News / Edmonton

Edmonton's first licensed grow-op looking to post-secondary institutions

'I think we have a lot of highly skilled labour coming from the U of A and NAIT,' says GrenEx Pharms CEO John Simon

GrenEx Pharms CEO John Simon shows off a pot of clay pellets where cannabis will be grown.

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Kevin Maimann / Metro Edmonton

GrenEx Pharms CEO John Simon shows off a pot of clay pellets where cannabis will be grown.

The CEO of Edmonton’s first licensed marijuana grow-op says the industry could be a boon for the city’s post-secondary students.

“I think we have a lot of highly skilled labour coming from the U of A and NAIT, so I think there’s a great opportunity to tap into that here in Edmonton,” said John Simon, whose GrenEx Pharms marijuana cultivation facility got its licence from Health Canada at the end of September.

“Anybody coming out of the chem tech or biological programs from NAIT, people coming out of the sciences or pharmacy at the University of Alberta, there’s going to be opportunities in this industry beyond just cultivation.”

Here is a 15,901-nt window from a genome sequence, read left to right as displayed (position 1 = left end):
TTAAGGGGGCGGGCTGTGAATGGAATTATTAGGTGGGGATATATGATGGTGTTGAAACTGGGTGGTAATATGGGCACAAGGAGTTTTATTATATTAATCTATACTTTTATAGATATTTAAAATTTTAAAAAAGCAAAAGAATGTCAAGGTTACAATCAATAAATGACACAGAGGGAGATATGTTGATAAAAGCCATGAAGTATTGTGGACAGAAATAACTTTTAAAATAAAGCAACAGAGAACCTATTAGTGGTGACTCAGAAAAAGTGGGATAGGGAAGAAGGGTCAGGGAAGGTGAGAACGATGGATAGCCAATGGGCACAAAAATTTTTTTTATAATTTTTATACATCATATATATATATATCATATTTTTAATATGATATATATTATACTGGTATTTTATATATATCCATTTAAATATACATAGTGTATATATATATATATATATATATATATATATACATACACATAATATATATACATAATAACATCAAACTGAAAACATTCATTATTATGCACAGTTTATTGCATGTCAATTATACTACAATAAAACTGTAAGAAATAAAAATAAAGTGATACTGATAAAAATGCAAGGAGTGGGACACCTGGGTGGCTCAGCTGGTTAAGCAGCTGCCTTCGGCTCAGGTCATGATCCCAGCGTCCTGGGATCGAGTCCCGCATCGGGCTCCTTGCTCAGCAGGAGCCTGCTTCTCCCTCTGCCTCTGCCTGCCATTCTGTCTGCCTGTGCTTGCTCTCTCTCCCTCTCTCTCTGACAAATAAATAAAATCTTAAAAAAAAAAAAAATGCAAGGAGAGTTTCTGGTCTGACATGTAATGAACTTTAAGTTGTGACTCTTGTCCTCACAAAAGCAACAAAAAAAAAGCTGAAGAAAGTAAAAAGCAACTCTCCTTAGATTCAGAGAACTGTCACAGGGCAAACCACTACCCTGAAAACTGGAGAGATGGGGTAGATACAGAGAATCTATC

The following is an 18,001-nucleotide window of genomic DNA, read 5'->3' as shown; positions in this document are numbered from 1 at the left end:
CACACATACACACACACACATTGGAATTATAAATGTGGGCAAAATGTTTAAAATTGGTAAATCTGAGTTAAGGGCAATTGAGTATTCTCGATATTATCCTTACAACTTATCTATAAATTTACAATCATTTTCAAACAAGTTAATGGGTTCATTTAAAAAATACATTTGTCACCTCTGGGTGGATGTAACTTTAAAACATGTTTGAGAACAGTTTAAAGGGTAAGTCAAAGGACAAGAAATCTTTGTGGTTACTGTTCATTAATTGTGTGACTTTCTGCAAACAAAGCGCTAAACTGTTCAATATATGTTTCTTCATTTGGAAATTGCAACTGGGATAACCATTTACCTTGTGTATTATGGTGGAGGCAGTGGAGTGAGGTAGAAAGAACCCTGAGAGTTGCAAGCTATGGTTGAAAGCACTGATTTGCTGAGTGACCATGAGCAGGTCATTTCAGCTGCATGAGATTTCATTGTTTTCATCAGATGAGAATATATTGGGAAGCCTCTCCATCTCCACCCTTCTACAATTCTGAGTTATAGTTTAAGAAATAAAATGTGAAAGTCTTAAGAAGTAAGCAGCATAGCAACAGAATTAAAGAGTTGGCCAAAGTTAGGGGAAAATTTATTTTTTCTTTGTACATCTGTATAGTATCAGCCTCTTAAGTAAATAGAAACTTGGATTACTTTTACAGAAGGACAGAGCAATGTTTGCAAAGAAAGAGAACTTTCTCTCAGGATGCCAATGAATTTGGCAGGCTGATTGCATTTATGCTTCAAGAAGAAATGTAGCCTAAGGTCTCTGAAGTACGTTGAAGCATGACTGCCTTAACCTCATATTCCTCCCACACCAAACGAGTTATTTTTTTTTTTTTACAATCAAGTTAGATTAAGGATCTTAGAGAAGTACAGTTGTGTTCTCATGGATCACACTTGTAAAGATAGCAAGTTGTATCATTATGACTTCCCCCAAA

He said those jobs could come in the form of product development and formulation development as the industry moves away from smoking to edibles, vaporizers and controlled-release dispersion technologies.

GrenEx has 10,000 square feet of growing space in an inconspicuous warehouse building along a busy south Edmonton street that still bears the sign of its its former tenant, Acro Foam and Plastics.

Simon and his team had the building for two years before their licence was approved, and have spent more than $3 million fixing it up to grow and cultivate pharmaceutical grade cannabis.

Meeting federal security regulations has eaten a major chunk of the expenses.

“We have to have cameras everywhere cannabis is present, and 24 hours a day, seven days a week, and we have to store that data for two years,” Simon said.

“Our facility has motion detectors, glass break detectors, seismic detectors, infrared detectors. We are more secure than a casino or a bank.”

The next step will be ordering the actual seeds, which will trigger another Health Canada inspection.

But Simon is confident the start-up expenses will be worthwhile.

Under current laws, GrenEx could only sell medical marijuana through its website to registered users.

But when recreational legalization kicks in next summer, GrenEx is poised to be one of the first to jump into the market.

Simon said he hopes the Alberta government hands the reins to the private sector, rather than the public.

“We’re entrepreneurs. We put our blood, sweat and tears into this. So to us, it just makes sense to have entrepreneurs deal with the retail portion of this as well,” Simon said.

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